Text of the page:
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Safeguarding Little Abdul: Prevent, Muslim Schoolchildren and the Lack of Parental Consent

There are a lot of things that could be said about the new statutory guidance on Channel under Prevent issued in April for local authorities, nurseries, schools, universities, social services, health care services, the criminal justice system and the police. There are many hot-button issues here, but I want to focus on the impact of all this on under-18s. Half of our community is under the age of 25 and, according to Census figures, something in the order of 800,000 Muslims under 18 potentially fall within the remit of these policies. From the official guidance (pp.16-17, Paras 77-79) it seems that informed parental consent for under-18s referred under a counter-radicalisation scheme called Channel comes very late in the process. The mainstay of Prevent after 2010, Channel is a multiagency approach to identify and then support individuals being drawn into terrorism, in which the police play a central role. And Channel is not a low impact policy. The trend line for referrals presently is upwards from seven in Channel’s pilot year (2006-7) to 748 in 2012-13. Under an FOI request to the Association of Chief Police Officers, there have been 2653 referrals under Prevent up to April 2013. For ages 13-16, there were 645 referrals, and for 12 and under there were 113. In one case, a child as young as three was referred as part of a whole family. Where religious affiliation data was collected, from 2007-10, 67% of those referred were Muslim and in 2012-13, 57% were Muslim (their percentage in the population being 5%).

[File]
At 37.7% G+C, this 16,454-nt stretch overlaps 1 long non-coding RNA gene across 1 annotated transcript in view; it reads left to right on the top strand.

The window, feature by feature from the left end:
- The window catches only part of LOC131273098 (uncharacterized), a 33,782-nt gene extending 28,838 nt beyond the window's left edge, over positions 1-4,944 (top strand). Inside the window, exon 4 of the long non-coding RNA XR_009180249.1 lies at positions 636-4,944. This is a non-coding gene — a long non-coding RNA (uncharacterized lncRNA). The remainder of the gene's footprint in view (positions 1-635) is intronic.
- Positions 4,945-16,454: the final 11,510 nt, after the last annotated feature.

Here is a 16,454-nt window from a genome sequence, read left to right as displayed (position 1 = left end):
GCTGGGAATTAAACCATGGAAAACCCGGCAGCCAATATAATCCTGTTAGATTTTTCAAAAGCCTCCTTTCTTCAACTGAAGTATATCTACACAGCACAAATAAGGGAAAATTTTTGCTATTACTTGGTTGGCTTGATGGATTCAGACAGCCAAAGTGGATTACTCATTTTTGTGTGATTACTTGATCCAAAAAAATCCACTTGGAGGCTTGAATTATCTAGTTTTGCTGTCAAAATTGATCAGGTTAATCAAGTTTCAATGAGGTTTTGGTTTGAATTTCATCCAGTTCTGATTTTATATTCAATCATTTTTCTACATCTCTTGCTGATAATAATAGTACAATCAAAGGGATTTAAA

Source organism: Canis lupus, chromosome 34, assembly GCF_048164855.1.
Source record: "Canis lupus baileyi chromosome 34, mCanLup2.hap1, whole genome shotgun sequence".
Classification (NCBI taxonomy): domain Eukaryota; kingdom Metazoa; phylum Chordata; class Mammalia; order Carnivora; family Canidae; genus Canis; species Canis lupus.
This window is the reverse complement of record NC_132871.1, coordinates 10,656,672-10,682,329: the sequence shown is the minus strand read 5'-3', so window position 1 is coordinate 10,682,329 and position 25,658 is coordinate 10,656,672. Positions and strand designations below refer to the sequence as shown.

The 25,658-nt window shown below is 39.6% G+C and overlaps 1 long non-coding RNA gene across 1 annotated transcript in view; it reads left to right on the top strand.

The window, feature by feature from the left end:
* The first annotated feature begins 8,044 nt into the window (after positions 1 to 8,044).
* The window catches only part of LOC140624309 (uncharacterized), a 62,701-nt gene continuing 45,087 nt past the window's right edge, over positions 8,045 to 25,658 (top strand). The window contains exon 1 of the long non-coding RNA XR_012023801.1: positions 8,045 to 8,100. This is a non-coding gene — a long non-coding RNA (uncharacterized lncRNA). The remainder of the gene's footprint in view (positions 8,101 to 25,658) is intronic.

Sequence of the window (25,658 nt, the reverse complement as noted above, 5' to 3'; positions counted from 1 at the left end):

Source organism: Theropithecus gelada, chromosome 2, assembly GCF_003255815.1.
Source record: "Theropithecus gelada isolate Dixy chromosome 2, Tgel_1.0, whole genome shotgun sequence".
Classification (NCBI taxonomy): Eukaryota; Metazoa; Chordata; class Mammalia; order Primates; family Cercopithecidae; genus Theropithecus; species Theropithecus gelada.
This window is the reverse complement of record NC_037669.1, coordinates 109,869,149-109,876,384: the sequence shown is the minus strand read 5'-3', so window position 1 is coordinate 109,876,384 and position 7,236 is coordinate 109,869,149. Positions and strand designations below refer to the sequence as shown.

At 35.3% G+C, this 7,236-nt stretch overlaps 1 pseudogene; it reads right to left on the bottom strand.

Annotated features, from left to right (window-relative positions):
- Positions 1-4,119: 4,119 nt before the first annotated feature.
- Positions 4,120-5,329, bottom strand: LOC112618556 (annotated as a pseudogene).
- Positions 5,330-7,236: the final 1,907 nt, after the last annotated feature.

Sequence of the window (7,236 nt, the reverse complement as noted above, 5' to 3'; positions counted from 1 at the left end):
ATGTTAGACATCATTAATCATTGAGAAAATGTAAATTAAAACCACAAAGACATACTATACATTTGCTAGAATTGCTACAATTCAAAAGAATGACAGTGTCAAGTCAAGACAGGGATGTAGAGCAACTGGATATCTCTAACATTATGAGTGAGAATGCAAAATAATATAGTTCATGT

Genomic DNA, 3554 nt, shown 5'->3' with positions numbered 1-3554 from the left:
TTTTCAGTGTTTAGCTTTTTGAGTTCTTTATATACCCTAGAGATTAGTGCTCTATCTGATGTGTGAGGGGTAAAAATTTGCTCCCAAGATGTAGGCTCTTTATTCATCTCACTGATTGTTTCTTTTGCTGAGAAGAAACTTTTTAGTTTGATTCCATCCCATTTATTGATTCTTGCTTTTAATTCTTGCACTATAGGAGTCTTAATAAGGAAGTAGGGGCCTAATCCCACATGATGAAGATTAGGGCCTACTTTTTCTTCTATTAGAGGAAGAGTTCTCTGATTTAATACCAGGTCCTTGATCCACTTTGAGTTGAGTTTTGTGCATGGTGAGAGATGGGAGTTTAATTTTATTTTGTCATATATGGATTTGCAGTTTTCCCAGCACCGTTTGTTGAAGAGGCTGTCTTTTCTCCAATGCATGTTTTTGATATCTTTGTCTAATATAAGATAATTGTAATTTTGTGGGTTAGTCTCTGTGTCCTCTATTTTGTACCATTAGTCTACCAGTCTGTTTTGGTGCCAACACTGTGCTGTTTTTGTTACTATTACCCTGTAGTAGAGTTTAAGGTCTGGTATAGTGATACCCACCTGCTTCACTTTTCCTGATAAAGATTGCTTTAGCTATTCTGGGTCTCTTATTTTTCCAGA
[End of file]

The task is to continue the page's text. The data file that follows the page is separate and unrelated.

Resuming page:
In Britain today, all these things could happen to the child of Muslim parents without their consent. Let’s take a hypothetical situation, elements of which are based on the official Channel guidance and on incidents a lawyer told me about who deals with such cases. There is of course a particular focus on schools (which accounted for a fifth of referrals up to 2013). Since February, schools are obligated under the Counter Terrorism and Security Act to prevent pupils from becoming radicalised.

Imagine your child is named Abdul, aged 12. He is taken out of class and questioned as to his views and behaviour by a member of the school’s senior management team. He might be asked about his beliefs, his political views, his associations, and so on. His case could be referred to the multiagency Channel Panel run by the local authority for assessment on the basis of the school’s investigation, and it would initially be assessed for risk by a police representative, and accepted or rejected at that point. The Panel could assess Abdul’s case and agree a series of interventions under Channel for Abdul. Only after all this referral, assessment and decision-making is completed is the Panel obliged to contact you for your consent in two matters (and only if Abdul’s case is not deemed high risk): (1) that you agree to interventions for Abdul under Channel that the Panel recommends, and (2) that you agree that information about Abdul’s case can be divulged to relevant agencies. It should be noted that the Panel reserves the power not to seek your consent if it deems Abdul’s case serious enough. There is also a further option left to the Panel if you do not agree to Abdul being put into the Channel programme. It can refer Abdul if he is deemed as “high risk” and “in need” to various forms of intervention from social services from financial and pastoral support all the way up to an “emergency protection order” under sections 17 and 47 of the Children Act 1989. This option adds an element of coercion to the informed consent asked of parents very late in the process of referral and assessment under Channel.